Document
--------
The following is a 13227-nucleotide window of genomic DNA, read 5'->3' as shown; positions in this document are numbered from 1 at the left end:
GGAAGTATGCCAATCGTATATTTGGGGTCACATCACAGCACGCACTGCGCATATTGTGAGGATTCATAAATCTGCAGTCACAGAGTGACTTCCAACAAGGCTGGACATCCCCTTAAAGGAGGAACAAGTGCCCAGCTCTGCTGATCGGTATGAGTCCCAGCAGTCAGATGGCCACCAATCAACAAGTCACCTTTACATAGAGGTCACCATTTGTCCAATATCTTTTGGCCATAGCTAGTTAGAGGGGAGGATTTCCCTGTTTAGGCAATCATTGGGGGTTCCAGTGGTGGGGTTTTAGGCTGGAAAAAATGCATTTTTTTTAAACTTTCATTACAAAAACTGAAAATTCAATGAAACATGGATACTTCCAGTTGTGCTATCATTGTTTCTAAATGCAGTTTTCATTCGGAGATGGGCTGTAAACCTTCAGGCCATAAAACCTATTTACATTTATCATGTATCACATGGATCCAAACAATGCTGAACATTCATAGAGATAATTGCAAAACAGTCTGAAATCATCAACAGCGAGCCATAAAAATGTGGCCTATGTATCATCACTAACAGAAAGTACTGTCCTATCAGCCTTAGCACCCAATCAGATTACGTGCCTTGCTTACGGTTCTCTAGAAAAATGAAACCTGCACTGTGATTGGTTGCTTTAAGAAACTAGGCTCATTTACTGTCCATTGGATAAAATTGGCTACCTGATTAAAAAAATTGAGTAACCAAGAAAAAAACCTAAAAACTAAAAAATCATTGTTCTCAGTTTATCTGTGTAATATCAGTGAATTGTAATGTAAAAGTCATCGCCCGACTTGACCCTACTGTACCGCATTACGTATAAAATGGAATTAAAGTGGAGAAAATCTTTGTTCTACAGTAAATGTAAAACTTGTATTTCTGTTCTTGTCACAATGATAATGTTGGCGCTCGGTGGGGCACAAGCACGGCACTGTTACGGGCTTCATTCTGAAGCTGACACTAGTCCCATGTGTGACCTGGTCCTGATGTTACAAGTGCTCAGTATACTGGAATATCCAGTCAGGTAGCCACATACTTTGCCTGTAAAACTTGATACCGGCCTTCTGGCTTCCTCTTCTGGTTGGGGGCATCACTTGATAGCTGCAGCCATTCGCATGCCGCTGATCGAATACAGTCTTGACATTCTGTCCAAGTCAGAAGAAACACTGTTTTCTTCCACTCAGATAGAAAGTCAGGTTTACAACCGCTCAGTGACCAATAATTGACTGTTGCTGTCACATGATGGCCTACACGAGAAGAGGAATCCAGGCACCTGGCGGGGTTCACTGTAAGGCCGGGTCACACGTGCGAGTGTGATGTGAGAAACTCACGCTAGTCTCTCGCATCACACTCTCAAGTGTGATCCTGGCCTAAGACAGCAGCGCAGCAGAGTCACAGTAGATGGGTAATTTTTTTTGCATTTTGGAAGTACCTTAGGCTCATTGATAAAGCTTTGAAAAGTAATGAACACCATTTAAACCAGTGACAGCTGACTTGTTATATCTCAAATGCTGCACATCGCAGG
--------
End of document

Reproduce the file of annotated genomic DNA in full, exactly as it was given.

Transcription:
The following is a 13227-nucleotide window of genomic DNA, read 5'->3' as shown; positions in this document are numbered from 1 at the left end:
GGAAGTATGCCAATCGTATATTTGGGGTCACATCACAGCACGCACTGCGCATATTGTGAGGATTCATAAATCTGCAGTCACAGAGTGACTTCCAACAAGGCTGGACATCCCCTTAAAGGAGGAACAAGTGCCCAGCTCTGCTGATCGGTATGAGTCCCAGCAGTCAGATGGCCACCAATCAACAAGTCACCTTTACATAGAGGTCACCATTTGTCCAATATCTTTTGGCCATAGCTAGTTAGAGGGGAGGATTTCCCTGTTTAGGCAATCATTGGGGGTTCCAGTGGTGGGGTTTTAGGCTGGAAAAAATGCATTTTTTTTAAACTTTCATTACAAAAACTGAAAATTCAATGAAACATGGATACTTCCAGTTGTGCTATCATTGTTTCTAAATGCAGTTTTCATTCGGAGATGGGCTGTAAACCTTCAGGCCATAAAACCTATTTACATTTATCATGTATCACATGGATCCAAACAATGCTGAACATTCATAGAGATAATTGCAAAACAGTCTGAAATCATCAACAGCGAGCCATAAAAATGTGGCCTATGTATCATCACTAACAGAAAGTACTGTCCTATCAGCCTTAGCACCCAATCAGATTACGTGCCTTGCTTACGGTTCTCTAGAAAAATGAAACCTGCACTGTGATTGGTTGCTTTAAGAAACTAGGCTCATTTACTGTCCATTGGATAAAATTGGCTACCTGATTAAAAAAATTGAGTAACCAAGAAAAAAACCTAAAAACTAAAAAATCATTGTTCTCAGTTTATCTGTGTAATATCAGTGAATTGTAATGTAAAAGTCATCGCCCGACTTGACCCTACTGTACCGCATTACGTATAAAATGGAATTAAAGTGGAGAAAATCTTTGTTCTACAGTAAATGTAAAACTTGTATTTCTGTTCTTGTCACAATGATAATGTTGGCGCTCGGTGGGGCACAAGCACGGCACTGTTACGGGCTTCATTCTGAAGCTGACACTAGTCCCATGTGTGACCTGGTCCTGATGTTACAAGTGCTCAGTATACTGGAATATCCAGTCAGGTAGCCACATACTTTGCCTGTAAAACTTGATACCGGCCTTCTGGCTTCCTCTTCTGGTTGGGGGCATCACTTGATAGCTGCAGCCATTCGCATGCCGCTGATCGAATACAGTCTTGACATTCTGTCCAAGTCAGAAGAAACACTGTTTTCTTCCACTCAGATAGAAAGTCAGGTTTACAACCGCTCAGTGACCAATAATTGACTGTTGCTGTCACATGATGGCCTACACGAGAAGAGGAATCCAGGCACCTGGCGGGGTTCACTGTAAGGCCGGGTCACACGTGCGAGTGTGATGTGAGAAACTCACGCTAGTCTCTCGCATCACACTCTCAAGTGTGATCCTGGCCTAAGACAGCAGCGCAGCAGAGTCACAGTAGATGGGTAATTTTTTTTGCATTTTGGAAGTACCTTAGGCTCATTGATAAAGCTTTGAAAAGTAATGAACACCATTTAAACCAGTGACAGCTGACTTGTTATATCTCAAATGCTGCACATCGCAGG